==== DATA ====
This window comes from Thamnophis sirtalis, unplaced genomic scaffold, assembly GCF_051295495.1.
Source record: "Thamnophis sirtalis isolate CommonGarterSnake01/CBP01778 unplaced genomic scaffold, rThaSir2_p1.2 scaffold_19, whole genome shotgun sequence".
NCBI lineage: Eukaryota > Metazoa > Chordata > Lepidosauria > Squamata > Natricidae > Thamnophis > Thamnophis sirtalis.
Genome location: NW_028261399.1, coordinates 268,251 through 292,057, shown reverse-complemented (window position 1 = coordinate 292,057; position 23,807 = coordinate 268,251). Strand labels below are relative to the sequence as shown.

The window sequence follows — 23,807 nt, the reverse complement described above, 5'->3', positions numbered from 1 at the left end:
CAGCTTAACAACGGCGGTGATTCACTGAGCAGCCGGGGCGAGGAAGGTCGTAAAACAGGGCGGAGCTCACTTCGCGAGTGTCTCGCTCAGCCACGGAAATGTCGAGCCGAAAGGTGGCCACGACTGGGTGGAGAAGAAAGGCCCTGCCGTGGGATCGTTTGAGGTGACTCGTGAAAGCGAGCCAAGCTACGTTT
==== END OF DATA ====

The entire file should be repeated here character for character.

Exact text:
This window comes from Thamnophis sirtalis, unplaced genomic scaffold, assembly GCF_051295495.1.
Source record: "Thamnophis sirtalis isolate CommonGarterSnake01/CBP01778 unplaced genomic scaffold, rThaSir2_p1.2 scaffold_19, whole genome shotgun sequence".
NCBI lineage: Eukaryota > Metazoa > Chordata > Lepidosauria > Squamata > Natricidae > Thamnophis > Thamnophis sirtalis.
Genome location: NW_028261399.1, coordinates 268,251 through 292,057, shown reverse-complemented (window position 1 = coordinate 292,057; position 23,807 = coordinate 268,251). Strand labels below are relative to the sequence as shown.

The window sequence follows — 23,807 nt, the reverse complement described above, 5'->3', positions numbered from 1 at the left end:
CAGCTTAACAACGGCGGTGATTCACTGAGCAGCCGGGGCGAGGAAGGTCGTAAAACAGGGCGGAGCTCACTTCGCGAGTGTCTCGCTCAGCCACGGAAATGTCGAGCCGAAAGGTGGCCACGACTGGGTGGAGAAGAAAGGCCCTGCCGTGGGATCGTTTGAGGTGACTCGTGAAAGCGAGCCAAGCTACGTTT